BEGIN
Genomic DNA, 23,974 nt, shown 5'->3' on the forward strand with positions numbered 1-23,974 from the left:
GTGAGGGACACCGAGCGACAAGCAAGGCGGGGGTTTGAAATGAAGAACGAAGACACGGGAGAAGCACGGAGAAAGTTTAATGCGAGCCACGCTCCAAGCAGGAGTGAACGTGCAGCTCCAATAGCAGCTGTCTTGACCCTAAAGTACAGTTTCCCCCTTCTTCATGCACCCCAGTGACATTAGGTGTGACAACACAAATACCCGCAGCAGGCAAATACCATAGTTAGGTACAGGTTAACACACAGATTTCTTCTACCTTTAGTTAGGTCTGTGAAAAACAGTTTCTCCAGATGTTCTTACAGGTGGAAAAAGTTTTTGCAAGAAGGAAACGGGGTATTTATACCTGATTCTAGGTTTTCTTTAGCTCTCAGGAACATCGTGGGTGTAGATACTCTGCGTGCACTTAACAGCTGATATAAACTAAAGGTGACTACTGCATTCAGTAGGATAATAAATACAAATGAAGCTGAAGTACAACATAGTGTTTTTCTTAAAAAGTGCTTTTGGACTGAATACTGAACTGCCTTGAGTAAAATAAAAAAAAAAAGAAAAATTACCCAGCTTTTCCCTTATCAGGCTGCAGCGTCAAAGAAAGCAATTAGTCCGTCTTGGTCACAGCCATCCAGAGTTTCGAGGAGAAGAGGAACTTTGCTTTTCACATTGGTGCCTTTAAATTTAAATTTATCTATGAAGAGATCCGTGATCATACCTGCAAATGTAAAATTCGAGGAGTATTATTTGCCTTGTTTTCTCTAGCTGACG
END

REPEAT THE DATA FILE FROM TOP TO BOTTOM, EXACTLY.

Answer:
Genomic DNA, 23,974 nt, shown 5'->3' on the forward strand with positions numbered 1-23,974 from the left:
GTGAGGGACACCGAGCGACAAGCAAGGCGGGGGTTTGAAATGAAGAACGAAGACACGGGAGAAGCACGGAGAAAGTTTAATGCGAGCCACGCTCCAAGCAGGAGTGAACGTGCAGCTCCAATAGCAGCTGTCTTGACCCTAAAGTACAGTTTCCCCCTTCTTCATGCACCCCAGTGACATTAGGTGTGACAACACAAATACCCGCAGCAGGCAAATACCATAGTTAGGTACAGGTTAACACACAGATTTCTTCTACCTTTAGTTAGGTCTGTGAAAAACAGTTTCTCCAGATGTTCTTACAGGTGGAAAAAGTTTTTGCAAGAAGGAAACGGGGTATTTATACCTGATTCTAGGTTTTCTTTAGCTCTCAGGAACATCGTGGGTGTAGATACTCTGCGTGCACTTAACAGCTGATATAAACTAAAGGTGACTACTGCATTCAGTAGGATAATAAATACAAATGAAGCTGAAGTACAACATAGTGTTTTTCTTAAAAAGTGCTTTTGGACTGAATACTGAACTGCCTTGAGTAAAATAAAAAAAAAAAGAAAAATTACCCAGCTTTTCCCTTATCAGGCTGCAGCGTCAAAGAAAGCAATTAGTCCGTCTTGGTCACAGCCATCCAGAGTTTCGAGGAGAAGAGGAACTTTGCTTTTCACATTGGTGCCTTTAAATTTAAATTTATCTATGAAGAGATCCGTGATCATACCTGCAAATGTAAAATTCGAGGAGTATTATTTGCCTTGTTTTCTCTAGCTGACG